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Black&SingleBluesKeith had settled back in a window seat watching the asphalt shrink, watching the airport go away. Leaving Lesli and L.A.

In all his years in the business, for all the traveling it required, he’d never got quite used to flying. It amazed him, in a scary way, when these monstrous machines got off the ground and kept right on going.

In the airport bar, Lesli had tried to explain the physics of an airplane getting off the ground and was amused, when she got done, that he was just as confused as when she started. He’d given up trying to figure it out, tossed back the last of his drink and flatly stated, “Aerodynamics my Aunt Fanny.”

She’d chuckled, finishing off hers. He flagged down the waiter for another round and decided he didn’t give a flying figure-eight how airplanes worked as long as they did and could get him to work. Her smile had waned as she’d rattled the ice in the bottom of her glass, then gave a speculative look through the window at the airfield.

He knew he was nuts about her. And that she liked him. Keith couldn’t help but wonder if she felt any stronger for him than that.

The drinks came in short order. “Are you,” the waiter had asked, “somebody famous?”

“Huh?” Keith responded.

“Some people over there asked me if it would be okay if they asked for your autograph.”

“Get the—.”  Then it had occurred to him: Some music buff had caught him either on television or backing somebody up on tour. Didn’t happen often, but, it did happen. “Yeah, sure.”

“Who are you?” the waiter had pressed.

“Nobody.” With which he’d looked at Lesli and shrugged.

She chuckled again as the waiter went away. “Nobody, huh? They want Nobody’s autograph?”

“Probably music students.”

Toying with her rum-and-coke, moving the ice around with the stirrer, she’d looked from the drink to him. “When do y’ think we’ll see each other again?”

“Not soon enough, lady.”

“I don’t have that many opportunities to go East. Or reasons.” She’d nestled her legs between his under the table. “Before.”

He took her hand, lacing his fingers through hers. Lesli continued, “I’m not so sure I wanna wait ’til you have another movie to do. Or Broadway tour. Or recording session. Until I can get my hands on you.” She’d winked.

“We’ll work something out. When’s your next vacation?”

Her fingers stopped playing with his and her face froze in a blank look. “I haven’t the foggiest idea. Haven’t—.”  She’d grinned at him with a self-deprecating smile. “Baby, I haven’t bothered with a vacation in about two years.”

“Well then, I guess you’re overdue.”

“I’ll say.” The waiter had materialized with three youngsters — the oldest couldn’t’ve been more than 20 — in tow. Sure enough, they studied at a Westchester conservatory, flying back from an international competition. This he’d learned from the breathless, wide-eyed White boy who kept staring at Keith’s fingers. Turned out he was a guitarist. The young, light-skinned, Black cat with a short ’Fro and comically serious demeanor had volunteered, “We listened to you on Red Calloway’s album and Sheila Rush, her album.”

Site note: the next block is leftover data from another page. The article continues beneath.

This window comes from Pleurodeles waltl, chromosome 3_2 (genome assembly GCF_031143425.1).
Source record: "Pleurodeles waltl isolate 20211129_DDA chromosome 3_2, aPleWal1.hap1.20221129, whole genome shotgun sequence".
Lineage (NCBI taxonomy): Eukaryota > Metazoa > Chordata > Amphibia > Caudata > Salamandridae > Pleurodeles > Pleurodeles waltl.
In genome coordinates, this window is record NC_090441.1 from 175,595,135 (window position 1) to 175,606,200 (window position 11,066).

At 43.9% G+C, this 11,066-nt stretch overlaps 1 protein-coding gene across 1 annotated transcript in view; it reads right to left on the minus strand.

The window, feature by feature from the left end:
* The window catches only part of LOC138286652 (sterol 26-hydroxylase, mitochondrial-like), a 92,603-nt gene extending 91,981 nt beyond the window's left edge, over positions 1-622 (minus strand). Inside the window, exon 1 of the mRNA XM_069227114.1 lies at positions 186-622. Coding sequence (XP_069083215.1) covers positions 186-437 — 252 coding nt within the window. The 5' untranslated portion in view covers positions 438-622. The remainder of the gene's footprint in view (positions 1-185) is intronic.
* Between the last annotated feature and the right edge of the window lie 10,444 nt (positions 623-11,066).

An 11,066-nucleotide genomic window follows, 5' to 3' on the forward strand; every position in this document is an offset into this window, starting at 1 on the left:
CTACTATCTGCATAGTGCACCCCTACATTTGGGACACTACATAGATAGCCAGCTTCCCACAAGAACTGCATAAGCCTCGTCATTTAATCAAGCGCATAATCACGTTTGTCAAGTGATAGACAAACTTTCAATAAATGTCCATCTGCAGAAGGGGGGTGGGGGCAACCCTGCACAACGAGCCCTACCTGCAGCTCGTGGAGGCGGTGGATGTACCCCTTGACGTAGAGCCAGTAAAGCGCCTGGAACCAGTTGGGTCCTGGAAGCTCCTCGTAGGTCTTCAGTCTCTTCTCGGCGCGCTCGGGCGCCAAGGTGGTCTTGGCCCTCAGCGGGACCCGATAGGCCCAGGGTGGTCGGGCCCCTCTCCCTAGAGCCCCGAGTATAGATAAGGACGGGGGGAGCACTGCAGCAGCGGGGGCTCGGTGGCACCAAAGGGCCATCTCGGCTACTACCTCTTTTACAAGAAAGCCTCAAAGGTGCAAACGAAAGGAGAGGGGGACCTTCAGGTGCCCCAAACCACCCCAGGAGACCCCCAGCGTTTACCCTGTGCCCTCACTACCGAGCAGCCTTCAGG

The third student strolled up, relaxed. One thing Keith always could figure out was someone’s ethnicity, especially if the someone was female. With this one, though, he was having a hard time. The only thing he could certainly tell is that she wasn’t White. Not all the way, anyhow.

She’d stopped a sensible distance away while the other two had hunched almost close as they could get without sitting in Keith and Lesli’s laps. She looked at the other two standing just behind him. “I pointed him out,” she’d said. “Otherwise neither of you would’ve known he was in the same room.”

They’d turned and fairly shrank before her gaze. She’d nodded over his shoulder for them to back up, and they sheepishly stepped aside.

“Hi, Mr. Jackson,” she’d said pleasantly with a nice smile. “I’m Samantha.” With which she thrust out her hand.

This kid, Keith had mused with an admiring smile in return, is a piece of work. He still couldn’t figure for sure how much of what she was mixed with, but one thing for sure: He could see in his peripheral vision that Lesli seemed to instantly dislike the girl.

He shook Samantha’s hand, then signed napkins for all three before turning back to Lesli. The kids took the hint. As they left, Samantha had called over her shoulder, “Mr. Jackson, would you be willing to listen to a demo?”

“Why not?” Lesli hadn’t liked that either.

Samantha came back over. “Where should I send it?”  When he told her his address, Lesli had shot him an evil look.

“Thank you,” Samantha had said, quite simply, and strode off.

“What,” Lesli had wanted to know, “is she going to send you a demo for?”

He’d shrugged. “Doesn’t much matter. She’ll send it, I’ll give it a listen and, if it’s worthwhile, see who I can pass it along to.”

“Networking.” She’d seemed skeptical.

“Mm-hmm.”

“Well, if you say.” His flight finally was announced. Keith fairly sprang to his feet, Lesli slowly rising. And giving him a great big hug and a sloppy wet kiss.

He’d walked away in a complete daze. Then found himself, several sheets to the wind, looking out the window, thinking about her.

 

Next week: Lesli’s reach extends all the way back to New York

Dwight Hobbes welcomes reader responses to P.O. Box 50357, Mpls., 55403. 

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